Productivity, customer satisfaction, reputation, and the bottom line—these are all crucial elements to running a successful enterprise. Choosing an enterprise software solution with a subpar onboarding process can hamper all of these elements, so it’s crucial that you make the right choice.
Right, so we’ve explored common issues that organisations face when onboarding new enterprise software solutions and the effects that this can have on their day-to-day operations. Now comes the bit that you’ve all been waiting for: the ultimate checklist for evaluating a new enterprise software solution’s onboarding process.
By ensuring that your new provider meets these three must-have requirements, you can put your enterprise in the best position to properly implement new software without any glitches or hitches.
They need to demonstrate precisely how their tool will help your company achieve its goals. As Scoro puts it, “With business software, modern onboarding starts with understanding you as a customer—your current situation, current setup, your priorities, what you want to achieve with the new software, and your definition of success.”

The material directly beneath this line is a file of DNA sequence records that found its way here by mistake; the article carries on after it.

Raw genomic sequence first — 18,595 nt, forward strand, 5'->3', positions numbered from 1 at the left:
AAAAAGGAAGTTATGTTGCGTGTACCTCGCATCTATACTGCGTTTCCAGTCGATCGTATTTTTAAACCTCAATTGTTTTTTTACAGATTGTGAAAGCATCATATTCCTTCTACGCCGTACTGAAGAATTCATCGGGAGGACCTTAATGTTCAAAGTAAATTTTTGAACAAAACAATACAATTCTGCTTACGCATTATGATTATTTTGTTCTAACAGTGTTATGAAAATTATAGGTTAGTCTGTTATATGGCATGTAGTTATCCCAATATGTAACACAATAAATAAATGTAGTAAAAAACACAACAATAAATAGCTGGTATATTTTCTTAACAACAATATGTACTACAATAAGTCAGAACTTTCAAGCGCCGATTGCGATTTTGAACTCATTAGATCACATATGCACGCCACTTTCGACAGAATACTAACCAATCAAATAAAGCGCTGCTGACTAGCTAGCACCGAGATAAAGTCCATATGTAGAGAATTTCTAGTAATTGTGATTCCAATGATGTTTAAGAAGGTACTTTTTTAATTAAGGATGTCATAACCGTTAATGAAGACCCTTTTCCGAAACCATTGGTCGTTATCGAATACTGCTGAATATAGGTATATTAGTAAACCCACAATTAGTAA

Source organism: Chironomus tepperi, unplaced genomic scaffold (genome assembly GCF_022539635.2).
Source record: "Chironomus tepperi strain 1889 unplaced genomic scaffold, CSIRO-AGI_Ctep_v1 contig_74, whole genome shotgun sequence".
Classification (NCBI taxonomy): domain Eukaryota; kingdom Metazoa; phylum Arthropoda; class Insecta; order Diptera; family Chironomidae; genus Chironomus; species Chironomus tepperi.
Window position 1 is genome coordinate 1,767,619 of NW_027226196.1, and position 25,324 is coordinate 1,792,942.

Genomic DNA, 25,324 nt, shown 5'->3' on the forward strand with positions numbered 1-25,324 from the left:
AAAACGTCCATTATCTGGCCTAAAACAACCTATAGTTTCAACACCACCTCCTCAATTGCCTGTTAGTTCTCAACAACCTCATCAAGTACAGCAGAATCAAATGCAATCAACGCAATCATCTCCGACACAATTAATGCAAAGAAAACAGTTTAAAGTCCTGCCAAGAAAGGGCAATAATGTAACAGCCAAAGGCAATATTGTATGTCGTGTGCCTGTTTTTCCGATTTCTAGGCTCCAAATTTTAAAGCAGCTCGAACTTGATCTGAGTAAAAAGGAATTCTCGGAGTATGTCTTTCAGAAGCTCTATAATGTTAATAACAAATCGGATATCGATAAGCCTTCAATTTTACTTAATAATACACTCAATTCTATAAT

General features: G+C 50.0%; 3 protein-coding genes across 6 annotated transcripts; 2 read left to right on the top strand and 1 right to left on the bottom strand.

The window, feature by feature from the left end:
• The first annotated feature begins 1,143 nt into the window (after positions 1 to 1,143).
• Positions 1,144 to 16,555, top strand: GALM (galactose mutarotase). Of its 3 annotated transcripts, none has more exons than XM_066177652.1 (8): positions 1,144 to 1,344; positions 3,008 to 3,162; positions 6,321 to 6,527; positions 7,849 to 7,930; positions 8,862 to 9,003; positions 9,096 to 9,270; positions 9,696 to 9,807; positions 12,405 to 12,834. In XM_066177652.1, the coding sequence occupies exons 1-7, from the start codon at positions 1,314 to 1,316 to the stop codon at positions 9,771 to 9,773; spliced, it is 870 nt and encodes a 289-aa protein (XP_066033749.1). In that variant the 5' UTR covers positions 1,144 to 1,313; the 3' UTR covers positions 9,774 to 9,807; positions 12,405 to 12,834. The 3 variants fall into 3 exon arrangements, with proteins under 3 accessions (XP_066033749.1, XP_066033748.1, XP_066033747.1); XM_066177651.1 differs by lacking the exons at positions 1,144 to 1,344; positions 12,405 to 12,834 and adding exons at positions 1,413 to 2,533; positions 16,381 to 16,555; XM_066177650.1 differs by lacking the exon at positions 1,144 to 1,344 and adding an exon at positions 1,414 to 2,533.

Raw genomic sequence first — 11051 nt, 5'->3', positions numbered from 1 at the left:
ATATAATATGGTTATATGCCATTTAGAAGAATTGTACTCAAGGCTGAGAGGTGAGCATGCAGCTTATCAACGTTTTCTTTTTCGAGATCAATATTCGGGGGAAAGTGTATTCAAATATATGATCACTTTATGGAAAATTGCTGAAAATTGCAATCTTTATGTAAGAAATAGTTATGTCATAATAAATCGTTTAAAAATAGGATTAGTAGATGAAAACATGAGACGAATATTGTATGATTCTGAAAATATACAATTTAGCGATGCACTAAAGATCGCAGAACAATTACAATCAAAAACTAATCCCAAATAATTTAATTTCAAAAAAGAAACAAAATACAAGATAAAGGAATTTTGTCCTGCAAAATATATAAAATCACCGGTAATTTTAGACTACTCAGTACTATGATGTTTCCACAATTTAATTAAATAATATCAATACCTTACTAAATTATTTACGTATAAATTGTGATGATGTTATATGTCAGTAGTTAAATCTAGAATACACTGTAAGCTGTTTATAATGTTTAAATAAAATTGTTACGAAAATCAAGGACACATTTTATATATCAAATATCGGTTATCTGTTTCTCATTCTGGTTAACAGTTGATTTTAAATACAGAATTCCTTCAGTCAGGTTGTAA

According to SaaS Metrics, this might include things like an initial proof of concept, workload assessment estimations, details pertaining to network architecture and connectivity, testing phases, key monitoring metrics, and more. You don’t want to be promised a smooth onboarding process only to suddenly realise that you’ll have to revamp your internal software/hardware or change your servers—so make sure the provider genuinely understands the full scope of work.
Of course, this can take a variety of formats. Training might consist of in-person sessions, comprehensive user guides/supporting materials, or a series of ‘How-to’ videos on their YouTube channel. Meanwhile, support may come in the form of ongoing emails to your account manager, using their website’s self-service portal with the help of chat support, or regular check-ins (either in-person or via video conferencing tools).
However, no matter how this training and support is offered, the key thing is to make sure that they’ll be on hand to help you throughout the onboarding process. Sure, a one-off written guide can be very useful, but what happens if you have a problem that’s not outlined within the guide? Ongoing support is the key to making sure that your enterprise software solution will provide long-term value within your organisation.
An enterprise software solution is only as good as the onboarding process that follows. Picking the wrong partner can severely impact your entire organisation. You’ll face countless delays, diminished organisational productivity, endless frustration, and rising project costs. In short, it’s to be avoided at all costs.
When picking an enterprise software provider, ensure that they understand your business and your industry, that they clearly outline the full scope of the project, and that they provide comprehensive, ongoing training and support.
If they do, then you can’t go wrong.